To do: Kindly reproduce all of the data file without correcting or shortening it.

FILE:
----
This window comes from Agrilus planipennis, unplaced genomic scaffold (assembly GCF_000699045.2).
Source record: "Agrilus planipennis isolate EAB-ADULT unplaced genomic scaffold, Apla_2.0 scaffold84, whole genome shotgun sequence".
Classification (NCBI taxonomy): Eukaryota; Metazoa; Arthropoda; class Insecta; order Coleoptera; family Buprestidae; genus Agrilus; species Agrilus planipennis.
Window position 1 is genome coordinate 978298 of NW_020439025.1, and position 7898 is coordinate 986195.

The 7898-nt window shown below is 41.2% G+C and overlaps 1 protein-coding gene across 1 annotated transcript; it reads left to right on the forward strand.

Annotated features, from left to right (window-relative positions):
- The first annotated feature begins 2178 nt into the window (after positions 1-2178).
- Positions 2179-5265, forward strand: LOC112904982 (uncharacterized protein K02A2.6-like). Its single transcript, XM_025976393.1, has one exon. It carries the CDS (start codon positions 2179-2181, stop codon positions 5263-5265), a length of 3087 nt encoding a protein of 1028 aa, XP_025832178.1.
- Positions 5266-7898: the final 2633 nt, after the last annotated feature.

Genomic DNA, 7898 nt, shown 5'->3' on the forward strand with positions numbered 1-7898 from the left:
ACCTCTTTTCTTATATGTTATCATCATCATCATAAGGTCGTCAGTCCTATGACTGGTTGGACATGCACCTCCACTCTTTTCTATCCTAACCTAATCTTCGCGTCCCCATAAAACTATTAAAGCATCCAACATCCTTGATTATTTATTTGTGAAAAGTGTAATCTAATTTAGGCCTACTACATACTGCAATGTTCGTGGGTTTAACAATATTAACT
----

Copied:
This window comes from Agrilus planipennis, unplaced genomic scaffold (assembly GCF_000699045.2).
Source record: "Agrilus planipennis isolate EAB-ADULT unplaced genomic scaffold, Apla_2.0 scaffold84, whole genome shotgun sequence".
Classification (NCBI taxonomy): Eukaryota; Metazoa; Arthropoda; class Insecta; order Coleoptera; family Buprestidae; genus Agrilus; species Agrilus planipennis.
Window position 1 is genome coordinate 978298 of NW_020439025.1, and position 7898 is coordinate 986195.

The 7898-nt window shown below is 41.2% G+C and overlaps 1 protein-coding gene across 1 annotated transcript; it reads left to right on the forward strand.

Annotated features, from left to right (window-relative positions):
- The first annotated feature begins 2178 nt into the window (after positions 1-2178).
- Positions 2179-5265, forward strand: LOC112904982 (uncharacterized protein K02A2.6-like). Its single transcript, XM_025976393.1, has one exon. It carries the CDS (start codon positions 2179-2181, stop codon positions 5263-5265), a length of 3087 nt encoding a protein of 1028 aa, XP_025832178.1.
- Positions 5266-7898: the final 2633 nt, after the last annotated feature.

Genomic DNA, 7898 nt, shown 5'->3' on the forward strand with positions numbered 1-7898 from the left:
ACCTCTTTTCTTATATGTTATCATCATCATCATAAGGTCGTCAGTCCTATGACTGGTTGGACATGCACCTCCACTCTTTTCTATCCTAACCTAATCTTCGCGTCCCCATAAAACTATTAAAGCATCCAACATCCTTGATTATTTATTTGTGAAAAGTGTAATCTAATTTAGGCCTACTACATACTGCAATGTTCGTGGGTTTAACAATATTAACT